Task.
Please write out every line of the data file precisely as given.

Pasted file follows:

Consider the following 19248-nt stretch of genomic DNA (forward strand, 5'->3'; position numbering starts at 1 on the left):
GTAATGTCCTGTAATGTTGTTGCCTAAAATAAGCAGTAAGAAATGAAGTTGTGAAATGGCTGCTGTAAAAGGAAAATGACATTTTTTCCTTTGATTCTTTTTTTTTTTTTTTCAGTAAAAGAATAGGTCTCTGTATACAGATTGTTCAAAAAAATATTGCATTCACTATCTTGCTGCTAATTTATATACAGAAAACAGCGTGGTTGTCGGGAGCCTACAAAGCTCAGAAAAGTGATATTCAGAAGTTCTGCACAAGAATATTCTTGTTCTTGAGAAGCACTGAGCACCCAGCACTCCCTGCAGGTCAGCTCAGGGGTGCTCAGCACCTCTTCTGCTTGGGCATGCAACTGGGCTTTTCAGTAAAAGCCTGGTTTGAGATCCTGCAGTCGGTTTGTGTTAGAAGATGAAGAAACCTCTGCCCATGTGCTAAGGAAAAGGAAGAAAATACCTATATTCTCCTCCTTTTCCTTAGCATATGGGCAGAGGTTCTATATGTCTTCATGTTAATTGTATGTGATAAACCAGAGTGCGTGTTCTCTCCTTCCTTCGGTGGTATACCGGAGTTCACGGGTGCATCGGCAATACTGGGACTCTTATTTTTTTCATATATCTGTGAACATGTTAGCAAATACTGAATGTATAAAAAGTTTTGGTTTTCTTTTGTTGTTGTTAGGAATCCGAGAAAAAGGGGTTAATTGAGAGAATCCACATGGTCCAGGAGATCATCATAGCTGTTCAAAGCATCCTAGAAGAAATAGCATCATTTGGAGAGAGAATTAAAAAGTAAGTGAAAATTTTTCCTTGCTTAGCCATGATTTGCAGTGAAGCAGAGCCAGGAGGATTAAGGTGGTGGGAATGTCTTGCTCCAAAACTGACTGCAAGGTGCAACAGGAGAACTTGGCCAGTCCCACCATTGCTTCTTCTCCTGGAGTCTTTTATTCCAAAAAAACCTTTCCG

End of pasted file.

Consider the following 19248-nt stretch of genomic DNA (forward strand, 5'->3'; position numbering starts at 1 on the left):
GTAATGTCCTGTAATGTTGTTGCCTAAAATAAGCAGTAAGAAATGAAGTTGTGAAATGGCTGCTGTAAAAGGAAAATGACATTTTTTCCTTTGATTCTTTTTTTTTTTTTTTCAGTAAAAGAATAGGTCTCTGTATACAGATTGTTCAAAAAAATATTGCATTCACTATCTTGCTGCTAATTTATATACAGAAAACAGCGTGGTTGTCGGGAGCCTACAAAGCTCAGAAAAGTGATATTCAGAAGTTCTGCACAAGAATATTCTTGTTCTTGAGAAGCACTGAGCACCCAGCACTCCCTGCAGGTCAGCTCAGGGGTGCTCAGCACCTCTTCTGCTTGGGCATGCAACTGGGCTTTTCAGTAAAAGCCTGGTTTGAGATCCTGCAGTCGGTTTGTGTTAGAAGATGAAGAAACCTCTGCCCATGTGCTAAGGAAAAGGAAGAAAATACCTATATTCTCCTCCTTTTCCTTAGCATATGGGCAGAGGTTCTATATGTCTTCATGTTAATTGTATGTGATAAACCAGAGTGCGTGTTCTCTCCTTCCTTCGGTGGTATACCGGAGTTCACGGGTGCATCGGCAATACTGGGACTCTTATTTTTTTCATATATCTGTGAACATGTTAGCAAATACTGAATGTATAAAAAGTTTTGGTTTTCTTTTGTTGTTGTTAGGAATCCGAGAAAAAGGGGTTAATTGAGAGAATCCACATGGTCCAGGAGATCATCATAGCTGTTCAAAGCATCCTAGAAGAAATAGCATCATTTGGAGAGAGAATTAAAAAGTAAGTGAAAATTTTTCCTTGCTTAGCCATGATTTGCAGTGAAGCAGAGCCAGGAGGATTAAGGTGGTGGGAATGTCTTGCTCCAAAACTGACTGCAAGGTGCAACAGGAGAACTTGGCCAGTCCCACCATTGCTTCTTCTCCTGGAGTCTTTTATTCCAAAAAAACCTTTCCG